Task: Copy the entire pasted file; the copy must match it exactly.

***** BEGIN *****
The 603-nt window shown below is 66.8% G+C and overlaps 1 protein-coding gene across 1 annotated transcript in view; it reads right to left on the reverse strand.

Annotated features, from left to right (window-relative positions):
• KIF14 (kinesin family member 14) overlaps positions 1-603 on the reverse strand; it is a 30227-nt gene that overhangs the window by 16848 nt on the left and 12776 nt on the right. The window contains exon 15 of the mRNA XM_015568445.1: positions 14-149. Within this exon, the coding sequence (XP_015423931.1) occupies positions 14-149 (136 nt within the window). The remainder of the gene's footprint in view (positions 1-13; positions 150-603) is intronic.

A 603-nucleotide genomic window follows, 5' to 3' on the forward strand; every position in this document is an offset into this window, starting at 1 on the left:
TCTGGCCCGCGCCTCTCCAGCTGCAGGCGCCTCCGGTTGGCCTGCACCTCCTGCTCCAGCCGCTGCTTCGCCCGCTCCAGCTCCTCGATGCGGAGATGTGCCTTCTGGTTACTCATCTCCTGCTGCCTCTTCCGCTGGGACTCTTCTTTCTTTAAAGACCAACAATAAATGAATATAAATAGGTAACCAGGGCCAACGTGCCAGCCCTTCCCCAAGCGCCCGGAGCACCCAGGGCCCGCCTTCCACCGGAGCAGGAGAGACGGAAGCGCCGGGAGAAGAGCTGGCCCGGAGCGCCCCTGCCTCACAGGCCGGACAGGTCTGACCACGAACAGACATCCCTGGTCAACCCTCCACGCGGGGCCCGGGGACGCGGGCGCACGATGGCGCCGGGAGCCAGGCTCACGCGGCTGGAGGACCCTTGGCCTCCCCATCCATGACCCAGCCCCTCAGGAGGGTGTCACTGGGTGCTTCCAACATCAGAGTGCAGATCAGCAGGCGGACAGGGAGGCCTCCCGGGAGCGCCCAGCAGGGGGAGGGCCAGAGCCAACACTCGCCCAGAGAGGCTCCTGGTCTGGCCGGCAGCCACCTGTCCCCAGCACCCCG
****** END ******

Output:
The 603-nt window shown below is 66.8% G+C and overlaps 1 protein-coding gene across 1 annotated transcript in view; it reads right to left on the reverse strand.

Annotated features, from left to right (window-relative positions):
• KIF14 (kinesin family member 14) overlaps positions 1-603 on the reverse strand; it is a 30227-nt gene that overhangs the window by 16848 nt on the left and 12776 nt on the right. The window contains exon 15 of the mRNA XM_015568445.1: positions 14-149. Within this exon, the coding sequence (XP_015423931.1) occupies positions 14-149 (136 nt within the window). The remainder of the gene's footprint in view (positions 1-13; positions 150-603) is intronic.

A 603-nucleotide genomic window follows, 5' to 3' on the forward strand; every position in this document is an offset into this window, starting at 1 on the left:
TCTGGCCCGCGCCTCTCCAGCTGCAGGCGCCTCCGGTTGGCCTGCACCTCCTGCTCCAGCCGCTGCTTCGCCCGCTCCAGCTCCTCGATGCGGAGATGTGCCTTCTGGTTACTCATCTCCTGCTGCCTCTTCCGCTGGGACTCTTCTTTCTTTAAAGACCAACAATAAATGAATATAAATAGGTAACCAGGGCCAACGTGCCAGCCCTTCCCCAAGCGCCCGGAGCACCCAGGGCCCGCCTTCCACCGGAGCAGGAGAGACGGAAGCGCCGGGAGAAGAGCTGGCCCGGAGCGCCCCTGCCTCACAGGCCGGACAGGTCTGACCACGAACAGACATCCCTGGTCAACCCTCCACGCGGGGCCCGGGGACGCGGGCGCACGATGGCGCCGGGAGCCAGGCTCACGCGGCTGGAGGACCCTTGGCCTCCCCATCCATGACCCAGCCCCTCAGGAGGGTGTCACTGGGTGCTTCCAACATCAGAGTGCAGATCAGCAGGCGGACAGGGAGGCCTCCCGGGAGCGCCCAGCAGGGGGAGGGCCAGAGCCAACACTCGCCCAGAGAGGCTCCTGGTCTGGCCGGCAGCCACCTGTCCCCAGCACCCCG